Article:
The Effect of Knowledge, Behaviors, and Attitudes Towards Dietary Fatty Acids on Blood Lipid Levels

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Amber Deckard, Class of 2019


Research has shown a strong relationship between dietary fatty acids (FAs) and their impact on blood cholesterol. Few studies have examined knowledge, behaviors and attitudes (KBA) towards dietary FAs impact blood lipid levels. The objective of this project was to determine: 1) KBA of FAs using the modified General Nutrition Knowledge Questionnaire (GNKQ); and 2) correlations between anthropometric data, GNKQ responses, and blood lipid levels.

This study utilized across-sectional research design in which 104 women ages 18-40 consented and completed the modified GNKQ via Qualtrics®. The GNKQ consisted of 70 questions. Additionally, a subset of nine women also were instructed to fast for 12-15 hours prior to testing at the Obesity Prevention Laboratory at TCU. Height (cm), weight (kg), BMI (kg/m2), waist-to-hip ratio were recorded. Next, a fasting blood sample (5mL) was obtained. The blood samples were sent to AnyLabTestNow® (Fort Worth, Texas) for a lipid panel. Results were then analyzed via IBM SPSS® (Statistics Version 25.0. Armonk, NY). Significance was set at p<0.05.More than 80% of participants were aware of saturated, monounsaturated, and polyunsaturated FAs, but only 33.3% were able to identify their proper food sources. Of the 34 knowledge-based questions, approximately 1.9% demonstrated poor knowledge (answered 0-11 questions correctly), 54.3% moderate knowledge (12-23 questions correctly), and 43.8% strong knowledge (24-34 questions correctly). For the subset, there was a significant negative correlation between LDL and participants who self-reported consuming less or maintaining current consumption of animal fat (r= -0.725, p=0.027). There were no other significant correlations between KBA and lipid panel results.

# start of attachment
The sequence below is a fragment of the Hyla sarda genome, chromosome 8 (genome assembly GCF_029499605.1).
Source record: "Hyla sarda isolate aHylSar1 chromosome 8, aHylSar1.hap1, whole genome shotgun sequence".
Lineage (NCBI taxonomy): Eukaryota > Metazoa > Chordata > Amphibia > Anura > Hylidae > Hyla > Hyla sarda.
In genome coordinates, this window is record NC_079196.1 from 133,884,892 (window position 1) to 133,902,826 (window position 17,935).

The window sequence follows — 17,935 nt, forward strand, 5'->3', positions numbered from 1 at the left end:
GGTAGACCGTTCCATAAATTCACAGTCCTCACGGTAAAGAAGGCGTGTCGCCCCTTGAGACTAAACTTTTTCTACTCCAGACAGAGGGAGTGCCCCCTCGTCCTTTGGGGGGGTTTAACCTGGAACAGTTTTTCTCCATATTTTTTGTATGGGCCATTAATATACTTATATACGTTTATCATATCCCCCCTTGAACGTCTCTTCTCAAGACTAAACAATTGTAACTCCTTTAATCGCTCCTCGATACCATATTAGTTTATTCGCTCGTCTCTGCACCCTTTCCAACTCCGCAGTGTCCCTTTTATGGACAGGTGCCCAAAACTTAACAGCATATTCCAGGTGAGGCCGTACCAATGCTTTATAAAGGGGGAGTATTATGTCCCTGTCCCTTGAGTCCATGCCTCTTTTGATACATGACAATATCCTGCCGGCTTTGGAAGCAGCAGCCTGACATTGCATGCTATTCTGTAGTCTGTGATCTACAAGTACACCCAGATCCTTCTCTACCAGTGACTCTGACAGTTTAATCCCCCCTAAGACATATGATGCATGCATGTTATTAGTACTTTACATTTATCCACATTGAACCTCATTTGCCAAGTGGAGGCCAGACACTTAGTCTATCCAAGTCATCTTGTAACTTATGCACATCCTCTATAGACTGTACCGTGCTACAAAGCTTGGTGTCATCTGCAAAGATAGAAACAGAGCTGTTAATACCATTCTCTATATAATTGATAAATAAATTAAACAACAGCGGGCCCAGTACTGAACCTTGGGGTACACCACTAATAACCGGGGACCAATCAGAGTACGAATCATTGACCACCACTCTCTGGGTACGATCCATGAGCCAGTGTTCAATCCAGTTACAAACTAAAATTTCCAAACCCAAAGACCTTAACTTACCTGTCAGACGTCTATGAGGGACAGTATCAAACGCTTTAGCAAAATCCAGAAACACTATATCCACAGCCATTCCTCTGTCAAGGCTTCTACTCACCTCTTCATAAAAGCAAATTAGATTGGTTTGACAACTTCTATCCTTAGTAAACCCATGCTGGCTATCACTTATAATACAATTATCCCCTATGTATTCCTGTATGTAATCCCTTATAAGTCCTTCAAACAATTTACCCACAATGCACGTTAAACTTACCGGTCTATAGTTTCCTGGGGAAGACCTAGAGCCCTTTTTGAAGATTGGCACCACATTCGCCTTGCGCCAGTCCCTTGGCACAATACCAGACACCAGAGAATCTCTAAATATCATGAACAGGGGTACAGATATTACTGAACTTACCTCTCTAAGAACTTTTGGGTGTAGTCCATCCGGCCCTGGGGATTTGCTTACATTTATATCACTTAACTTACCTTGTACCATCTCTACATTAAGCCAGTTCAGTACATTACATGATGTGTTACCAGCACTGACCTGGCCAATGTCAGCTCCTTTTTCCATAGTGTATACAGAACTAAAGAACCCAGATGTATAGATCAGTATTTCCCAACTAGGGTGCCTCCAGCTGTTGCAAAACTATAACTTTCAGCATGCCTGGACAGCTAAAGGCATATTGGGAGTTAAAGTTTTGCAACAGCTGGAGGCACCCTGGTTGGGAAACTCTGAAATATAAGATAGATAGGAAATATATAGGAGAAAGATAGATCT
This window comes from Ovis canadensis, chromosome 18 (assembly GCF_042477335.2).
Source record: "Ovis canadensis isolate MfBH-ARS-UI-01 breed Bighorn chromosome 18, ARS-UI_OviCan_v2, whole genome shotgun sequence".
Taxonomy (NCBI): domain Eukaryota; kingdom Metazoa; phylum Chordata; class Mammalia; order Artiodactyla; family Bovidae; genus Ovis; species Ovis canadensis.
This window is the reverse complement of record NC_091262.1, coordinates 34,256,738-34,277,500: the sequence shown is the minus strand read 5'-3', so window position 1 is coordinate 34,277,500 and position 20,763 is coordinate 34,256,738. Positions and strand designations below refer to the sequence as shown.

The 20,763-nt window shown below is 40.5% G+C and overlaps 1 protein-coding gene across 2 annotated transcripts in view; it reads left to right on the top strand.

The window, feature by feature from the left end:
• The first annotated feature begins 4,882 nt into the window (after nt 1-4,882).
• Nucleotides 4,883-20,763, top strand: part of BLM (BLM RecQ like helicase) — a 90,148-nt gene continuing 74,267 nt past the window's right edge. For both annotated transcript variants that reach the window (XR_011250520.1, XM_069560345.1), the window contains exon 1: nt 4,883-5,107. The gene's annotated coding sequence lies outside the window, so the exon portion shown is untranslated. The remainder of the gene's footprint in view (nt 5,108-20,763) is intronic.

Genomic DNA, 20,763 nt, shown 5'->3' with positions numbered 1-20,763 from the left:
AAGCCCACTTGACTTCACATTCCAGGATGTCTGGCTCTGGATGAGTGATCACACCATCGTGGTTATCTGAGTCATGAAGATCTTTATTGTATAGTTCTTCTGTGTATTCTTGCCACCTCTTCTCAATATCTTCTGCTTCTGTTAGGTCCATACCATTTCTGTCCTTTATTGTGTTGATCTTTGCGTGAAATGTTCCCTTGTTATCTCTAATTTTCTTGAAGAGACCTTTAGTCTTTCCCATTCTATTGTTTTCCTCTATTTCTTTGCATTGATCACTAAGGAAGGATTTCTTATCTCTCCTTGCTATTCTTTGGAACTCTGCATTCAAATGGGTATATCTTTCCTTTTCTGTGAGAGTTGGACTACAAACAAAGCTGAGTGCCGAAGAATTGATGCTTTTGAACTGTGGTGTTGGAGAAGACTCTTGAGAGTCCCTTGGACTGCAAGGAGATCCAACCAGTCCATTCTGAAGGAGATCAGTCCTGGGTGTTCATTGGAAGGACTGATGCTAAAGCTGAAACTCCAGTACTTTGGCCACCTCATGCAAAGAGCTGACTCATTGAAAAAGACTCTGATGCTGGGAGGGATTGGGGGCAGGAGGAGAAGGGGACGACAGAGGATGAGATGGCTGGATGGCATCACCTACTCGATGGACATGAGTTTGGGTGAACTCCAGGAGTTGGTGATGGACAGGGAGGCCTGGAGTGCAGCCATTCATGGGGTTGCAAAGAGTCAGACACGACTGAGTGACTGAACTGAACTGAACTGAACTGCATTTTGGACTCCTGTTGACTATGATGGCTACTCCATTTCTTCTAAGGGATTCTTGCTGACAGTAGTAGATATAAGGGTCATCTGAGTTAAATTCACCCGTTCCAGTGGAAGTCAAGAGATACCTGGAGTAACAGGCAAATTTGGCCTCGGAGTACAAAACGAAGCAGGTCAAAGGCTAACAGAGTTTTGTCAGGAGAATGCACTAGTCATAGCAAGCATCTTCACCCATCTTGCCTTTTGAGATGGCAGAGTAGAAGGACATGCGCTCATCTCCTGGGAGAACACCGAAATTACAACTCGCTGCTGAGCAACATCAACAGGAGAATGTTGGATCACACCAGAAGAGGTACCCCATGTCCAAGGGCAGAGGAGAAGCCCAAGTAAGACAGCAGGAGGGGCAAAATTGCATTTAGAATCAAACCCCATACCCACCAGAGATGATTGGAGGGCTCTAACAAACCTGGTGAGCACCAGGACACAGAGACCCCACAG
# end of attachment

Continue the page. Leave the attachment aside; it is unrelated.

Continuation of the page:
Despite self-reported awareness, participants lack knowledge of dietary FAs. The subset results showed strong correlation between LDL and consumption of animal fat representing the relationship between diet and lipid levels. Overall, more research should is needed with a larger sample.

Comments from Mentors

Amber Deckard is a high-achieving undergraduate researcher whom I am fortunate to have mentored. She is passionate about research and has extraordinary oral communication skills. Amber was able to design, implement, and present a complicated study with ease and poise. Without hesitation, Amber dedicated countless hours of her time on Saturdays and Sundays to test research participants for up to six hours. Due to the parameters of the study, participants generally arrived at 6 AM. Amber secured funding for her research project through the Science and Engineering Research Center (SERC) Grant Program. She then presented her research at the College of Science and Engineering Student Research Symposium, as well as at the Texas Academy of Nutrition and Dietetics annual state conference. She has a strong desire to make an impact on the health and well-being of individuals and demonstrates this with her passion for public health. Ms. Deckard is an exceptionally bright student who possesses immense drive. She has exceeded my expectations, and I have no doubt that Amber is going to be incredibly successful.

--Laura Meade

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College of Science and Engineering